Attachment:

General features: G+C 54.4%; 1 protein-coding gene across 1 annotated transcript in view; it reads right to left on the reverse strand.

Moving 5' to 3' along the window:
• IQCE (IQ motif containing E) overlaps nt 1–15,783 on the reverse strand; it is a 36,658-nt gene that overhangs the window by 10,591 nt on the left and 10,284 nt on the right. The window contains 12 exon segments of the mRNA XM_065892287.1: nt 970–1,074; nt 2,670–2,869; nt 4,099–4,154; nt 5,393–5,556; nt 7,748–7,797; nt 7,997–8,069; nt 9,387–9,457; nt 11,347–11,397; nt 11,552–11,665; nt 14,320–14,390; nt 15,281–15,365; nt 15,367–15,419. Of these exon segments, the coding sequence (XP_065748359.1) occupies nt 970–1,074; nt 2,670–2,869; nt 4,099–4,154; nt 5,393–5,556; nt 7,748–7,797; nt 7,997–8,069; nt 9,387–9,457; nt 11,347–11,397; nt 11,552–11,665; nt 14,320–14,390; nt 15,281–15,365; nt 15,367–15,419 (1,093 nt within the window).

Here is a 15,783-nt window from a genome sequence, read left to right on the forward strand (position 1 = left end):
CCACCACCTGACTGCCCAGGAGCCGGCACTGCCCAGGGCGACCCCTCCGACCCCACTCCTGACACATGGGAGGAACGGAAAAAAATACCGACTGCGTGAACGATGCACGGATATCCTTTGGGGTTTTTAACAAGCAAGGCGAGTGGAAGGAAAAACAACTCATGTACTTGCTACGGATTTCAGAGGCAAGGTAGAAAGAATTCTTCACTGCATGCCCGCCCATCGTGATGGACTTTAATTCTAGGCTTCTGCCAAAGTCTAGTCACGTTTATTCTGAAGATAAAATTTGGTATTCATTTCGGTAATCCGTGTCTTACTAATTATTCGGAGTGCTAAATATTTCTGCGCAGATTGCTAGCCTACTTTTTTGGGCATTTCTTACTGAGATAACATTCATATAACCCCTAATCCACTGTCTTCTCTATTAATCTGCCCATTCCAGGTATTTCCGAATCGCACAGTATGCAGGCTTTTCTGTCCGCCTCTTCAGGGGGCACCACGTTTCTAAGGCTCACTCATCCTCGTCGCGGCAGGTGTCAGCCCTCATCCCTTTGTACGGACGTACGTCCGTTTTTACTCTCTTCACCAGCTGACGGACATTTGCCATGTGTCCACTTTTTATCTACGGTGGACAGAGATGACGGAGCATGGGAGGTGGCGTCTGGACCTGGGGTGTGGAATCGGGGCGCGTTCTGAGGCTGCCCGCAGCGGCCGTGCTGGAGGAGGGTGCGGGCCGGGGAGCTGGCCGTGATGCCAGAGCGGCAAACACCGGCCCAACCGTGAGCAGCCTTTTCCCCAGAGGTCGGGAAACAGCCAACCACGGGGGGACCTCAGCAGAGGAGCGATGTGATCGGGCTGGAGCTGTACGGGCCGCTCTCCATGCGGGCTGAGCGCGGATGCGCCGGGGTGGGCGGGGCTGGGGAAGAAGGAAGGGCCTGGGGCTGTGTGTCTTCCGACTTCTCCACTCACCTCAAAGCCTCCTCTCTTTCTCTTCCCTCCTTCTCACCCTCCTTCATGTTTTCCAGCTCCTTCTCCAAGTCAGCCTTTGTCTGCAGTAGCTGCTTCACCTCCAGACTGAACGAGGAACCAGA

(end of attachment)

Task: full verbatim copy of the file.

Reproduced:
General features: G+C 54.4%; 1 protein-coding gene across 1 annotated transcript in view; it reads right to left on the reverse strand.

Moving 5' to 3' along the window:
• IQCE (IQ motif containing E) overlaps nt 1–15,783 on the reverse strand; it is a 36,658-nt gene that overhangs the window by 10,591 nt on the left and 10,284 nt on the right. The window contains 12 exon segments of the mRNA XM_065892287.1: nt 970–1,074; nt 2,670–2,869; nt 4,099–4,154; nt 5,393–5,556; nt 7,748–7,797; nt 7,997–8,069; nt 9,387–9,457; nt 11,347–11,397; nt 11,552–11,665; nt 14,320–14,390; nt 15,281–15,365; nt 15,367–15,419. Of these exon segments, the coding sequence (XP_065748359.1) occupies nt 970–1,074; nt 2,670–2,869; nt 4,099–4,154; nt 5,393–5,556; nt 7,748–7,797; nt 7,997–8,069; nt 9,387–9,457; nt 11,347–11,397; nt 11,552–11,665; nt 14,320–14,390; nt 15,281–15,365; nt 15,367–15,419 (1,093 nt within the window).

Here is a 15,783-nt window from a genome sequence, read left to right on the forward strand (position 1 = left end):
CCACCACCTGACTGCCCAGGAGCCGGCACTGCCCAGGGCGACCCCTCCGACCCCACTCCTGACACATGGGAGGAACGGAAAAAAATACCGACTGCGTGAACGATGCACGGATATCCTTTGGGGTTTTTAACAAGCAAGGCGAGTGGAAGGAAAAACAACTCATGTACTTGCTACGGATTTCAGAGGCAAGGTAGAAAGAATTCTTCACTGCATGCCCGCCCATCGTGATGGACTTTAATTCTAGGCTTCTGCCAAAGTCTAGTCACGTTTATTCTGAAGATAAAATTTGGTATTCATTTCGGTAATCCGTGTCTTACTAATTATTCGGAGTGCTAAATATTTCTGCGCAGATTGCTAGCCTACTTTTTTGGGCATTTCTTACTGAGATAACATTCATATAACCCCTAATCCACTGTCTTCTCTATTAATCTGCCCATTCCAGGTATTTCCGAATCGCACAGTATGCAGGCTTTTCTGTCCGCCTCTTCAGGGGGCACCACGTTTCTAAGGCTCACTCATCCTCGTCGCGGCAGGTGTCAGCCCTCATCCCTTTGTACGGACGTACGTCCGTTTTTACTCTCTTCACCAGCTGACGGACATTTGCCATGTGTCCACTTTTTATCTACGGTGGACAGAGATGACGGAGCATGGGAGGTGGCGTCTGGACCTGGGGTGTGGAATCGGGGCGCGTTCTGAGGCTGCCCGCAGCGGCCGTGCTGGAGGAGGGTGCGGGCCGGGGAGCTGGCCGTGATGCCAGAGCGGCAAACACCGGCCCAACCGTGAGCAGCCTTTTCCCCAGAGGTCGGGAAACAGCCAACCACGGGGGGACCTCAGCAGAGGAGCGATGTGATCGGGCTGGAGCTGTACGGGCCGCTCTCCATGCGGGCTGAGCGCGGATGCGCCGGGGTGGGCGGGGCTGGGGAAGAAGGAAGGGCCTGGGGCTGTGTGTCTTCCGACTTCTCCACTCACCTCAAAGCCTCCTCTCTTTCTCTTCCCTCCTTCTCACCCTCCTTCATGTTTTCCAGCTCCTTCTCCAAGTCAGCCTTTGTCTGCAGTAGCTGCTTCACCTCCAGACTGAACGAGGAACCAGA